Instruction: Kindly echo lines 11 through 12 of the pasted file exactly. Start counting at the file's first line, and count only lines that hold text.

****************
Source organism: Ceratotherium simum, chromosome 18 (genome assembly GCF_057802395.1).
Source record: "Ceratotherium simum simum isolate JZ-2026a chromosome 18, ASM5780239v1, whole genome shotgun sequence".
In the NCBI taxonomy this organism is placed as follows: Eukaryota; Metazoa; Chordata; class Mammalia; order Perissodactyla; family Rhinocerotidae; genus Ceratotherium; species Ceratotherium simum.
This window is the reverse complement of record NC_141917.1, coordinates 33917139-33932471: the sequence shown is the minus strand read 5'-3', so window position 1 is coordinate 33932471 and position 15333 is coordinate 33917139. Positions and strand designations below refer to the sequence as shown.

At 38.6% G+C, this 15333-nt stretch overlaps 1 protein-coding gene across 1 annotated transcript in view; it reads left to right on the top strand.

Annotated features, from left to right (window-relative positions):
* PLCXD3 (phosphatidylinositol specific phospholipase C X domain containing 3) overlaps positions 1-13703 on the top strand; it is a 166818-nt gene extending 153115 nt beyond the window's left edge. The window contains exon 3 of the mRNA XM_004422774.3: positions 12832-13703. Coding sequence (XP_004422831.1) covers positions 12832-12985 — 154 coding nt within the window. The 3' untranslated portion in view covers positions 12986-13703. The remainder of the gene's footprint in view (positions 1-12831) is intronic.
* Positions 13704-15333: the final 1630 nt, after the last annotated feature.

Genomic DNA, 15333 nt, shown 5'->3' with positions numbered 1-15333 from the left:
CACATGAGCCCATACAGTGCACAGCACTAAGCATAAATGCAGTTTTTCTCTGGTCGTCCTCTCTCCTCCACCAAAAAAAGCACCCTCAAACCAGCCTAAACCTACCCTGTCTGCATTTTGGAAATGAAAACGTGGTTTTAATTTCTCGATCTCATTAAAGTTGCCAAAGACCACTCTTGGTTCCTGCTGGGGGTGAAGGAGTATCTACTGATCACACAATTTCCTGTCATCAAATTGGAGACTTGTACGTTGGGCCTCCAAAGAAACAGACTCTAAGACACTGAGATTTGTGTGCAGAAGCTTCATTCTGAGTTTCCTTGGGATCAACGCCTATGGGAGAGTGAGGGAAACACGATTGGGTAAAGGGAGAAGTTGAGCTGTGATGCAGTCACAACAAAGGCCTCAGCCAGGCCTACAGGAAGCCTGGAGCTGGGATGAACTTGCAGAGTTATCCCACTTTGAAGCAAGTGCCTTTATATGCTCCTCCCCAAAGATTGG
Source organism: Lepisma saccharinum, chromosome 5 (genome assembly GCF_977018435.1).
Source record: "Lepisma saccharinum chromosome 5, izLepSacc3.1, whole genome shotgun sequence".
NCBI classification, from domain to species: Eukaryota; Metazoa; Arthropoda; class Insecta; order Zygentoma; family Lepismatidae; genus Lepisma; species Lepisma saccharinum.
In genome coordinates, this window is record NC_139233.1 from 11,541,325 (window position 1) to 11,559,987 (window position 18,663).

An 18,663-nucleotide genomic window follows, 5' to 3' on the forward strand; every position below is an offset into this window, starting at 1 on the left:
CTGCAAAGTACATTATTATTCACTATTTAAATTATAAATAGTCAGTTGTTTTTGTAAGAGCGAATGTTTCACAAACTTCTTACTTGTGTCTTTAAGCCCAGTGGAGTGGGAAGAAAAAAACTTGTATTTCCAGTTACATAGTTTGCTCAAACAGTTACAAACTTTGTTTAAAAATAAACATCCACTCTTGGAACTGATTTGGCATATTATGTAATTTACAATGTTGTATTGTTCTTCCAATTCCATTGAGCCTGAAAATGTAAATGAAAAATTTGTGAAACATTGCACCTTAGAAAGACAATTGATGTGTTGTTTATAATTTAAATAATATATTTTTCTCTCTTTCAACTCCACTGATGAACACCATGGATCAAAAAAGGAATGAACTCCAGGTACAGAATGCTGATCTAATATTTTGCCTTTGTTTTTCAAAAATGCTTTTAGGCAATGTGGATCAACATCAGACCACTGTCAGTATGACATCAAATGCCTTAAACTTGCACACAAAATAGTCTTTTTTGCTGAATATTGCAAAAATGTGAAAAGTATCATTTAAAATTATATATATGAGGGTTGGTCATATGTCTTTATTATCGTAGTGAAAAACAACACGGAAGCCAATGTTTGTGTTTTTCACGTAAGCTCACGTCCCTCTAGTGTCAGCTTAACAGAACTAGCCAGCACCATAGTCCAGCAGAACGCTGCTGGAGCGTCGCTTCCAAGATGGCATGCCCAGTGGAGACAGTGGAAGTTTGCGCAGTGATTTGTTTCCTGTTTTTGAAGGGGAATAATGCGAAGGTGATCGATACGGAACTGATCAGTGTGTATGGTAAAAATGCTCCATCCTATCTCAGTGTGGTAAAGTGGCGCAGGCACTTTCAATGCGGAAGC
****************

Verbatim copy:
Source organism: Lepisma saccharinum, chromosome 5 (genome assembly GCF_977018435.1).
Source record: "Lepisma saccharinum chromosome 5, izLepSacc3.1, whole genome shotgun sequence".